Church tech teams may have plenty of technical know-how but lack other important elements. While consulting for one particular church, I could see that the tech team had a ton of talent, but I couldn't put my finger on what was missing.
Often team members ask themselves, "What can I add or change to improve what I contribute to the team?" when the real question might be "What's missing on our team?"
This team was rich with learned technicians, so I didn't expect the number of mistakes they were making. Finally, it hit me. Although the team members had talent and training, they lacked three other components—relational, operational and leadership—all which are critical to teams.
Relational. The most important person on your team is the relational contact. I put high value on a volunteer coordinator, someone who pays attention to the needs and hurts of team members. This person knows when someone misses an assigned time to serve or experiences a death in the family. The coordinator is responsive to hurt feelings. He tracks birthdays. He organizes fun outings and is the pat-on-the-back every team needs. In meetings, he looks through the lens of the ministry. In fact, this relational team member doesn't even need to be a tech; he can help translate ministry-speak to technical-speak.
Operational. Team members who possess an operational component don't operate gear. Rather, they understand logistics. They may not be good at conducting technical operations, but they can keep teams moving and help them understand what tasks need to be completed to progress from point A to point B. They understand that technical operation is like a train. When it gets on track and moves, you'd better be ready for it, or you will derail the entire mission.
People gifted in operations typically thrive in scheduling, back-end software that helps with call times, websites, autoreminders and all the unseen operational components that must be handled in today's church environment. Operational team members are equipped for these tasks and can help ensure that when the train gets to the station—or when the pastor is ready to take the platform—tech team members are in place and ready to function.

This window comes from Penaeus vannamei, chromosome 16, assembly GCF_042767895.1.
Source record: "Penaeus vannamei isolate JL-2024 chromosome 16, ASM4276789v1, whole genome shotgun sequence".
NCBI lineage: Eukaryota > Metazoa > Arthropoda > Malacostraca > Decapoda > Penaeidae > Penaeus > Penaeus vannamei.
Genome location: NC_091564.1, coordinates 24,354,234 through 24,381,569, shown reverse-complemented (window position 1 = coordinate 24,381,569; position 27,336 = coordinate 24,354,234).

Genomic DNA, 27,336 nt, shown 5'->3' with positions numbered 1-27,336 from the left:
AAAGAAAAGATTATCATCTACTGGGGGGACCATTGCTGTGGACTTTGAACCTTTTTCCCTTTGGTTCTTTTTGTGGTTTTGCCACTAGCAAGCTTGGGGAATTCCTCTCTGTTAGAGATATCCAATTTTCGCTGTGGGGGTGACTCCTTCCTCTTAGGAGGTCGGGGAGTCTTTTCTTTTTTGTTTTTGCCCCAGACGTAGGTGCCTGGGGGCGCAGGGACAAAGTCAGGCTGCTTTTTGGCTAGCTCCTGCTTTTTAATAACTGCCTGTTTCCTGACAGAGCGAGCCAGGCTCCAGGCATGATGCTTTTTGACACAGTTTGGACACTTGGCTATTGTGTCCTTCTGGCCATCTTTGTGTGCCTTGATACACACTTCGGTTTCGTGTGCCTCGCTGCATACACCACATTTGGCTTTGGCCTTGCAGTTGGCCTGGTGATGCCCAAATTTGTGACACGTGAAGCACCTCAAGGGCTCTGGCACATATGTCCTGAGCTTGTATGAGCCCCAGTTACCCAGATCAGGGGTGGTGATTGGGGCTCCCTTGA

Leadership. The leadership component is the most important skill set of the church tech team. Someone must step up and lead. In fact, in all of the areas a team is working in, the team needs someone who has this skill. Leaders listen to ideas, boldly tackle issues and react in a productive way to mistakes. They are flexible and able to solve problems. They can identify talent and translate the relational, operational and technical feedback into a directive that moves the team toward what will ultimately accomplish the church's mission and vision.
Inside each of these components, you can have team members with varying skill sets. You can have a relational person inside your operational team or a technical person who leads. But it's important that the team member's skill set places him in the area where he will have the most influence.
Though larger teams may have subsets of this team dynamic, the goal is to keep people performing at a high level with the skill set with which the Lord has blessed them. So a technical person with leadership giftings should lead, not necessarily perform only a technical role. In the same way, a technical person put in a leadership position may be more suited for a technical role instead of leadership. Now I understand that in a lot of circumstances, churches must rely on a small team to facilitate production. But it is still key to understand the skill sets of those team members and place them accordingly. Though they may play several roles, they need to know their defining role and use that skill to accomplish the tasks set before them.
1 Corinthians 12:20-21 says, "there are many parts, yet one body. The eye cannot say to the hand, 'I have no need of you,' nor the head to the feet, 'I have no need of you.'" That would be crazy! The body would break down and fail.
The same goes for your team. Avoid this problem by understanding the components of a team and how members relate to those components. Doing this will build an effective technical team.
David Leuschner is the executive director of Digital Great Commission Ministries (audiovideolighting.com), a nonprofit organization that utilizes technology to reach the world for Christ. From 2006 to 2017, Leuschner served as senior director of technology and technical arts at Gateway Church. Follow him on Twitter and Instagram (both @davidleuschner).
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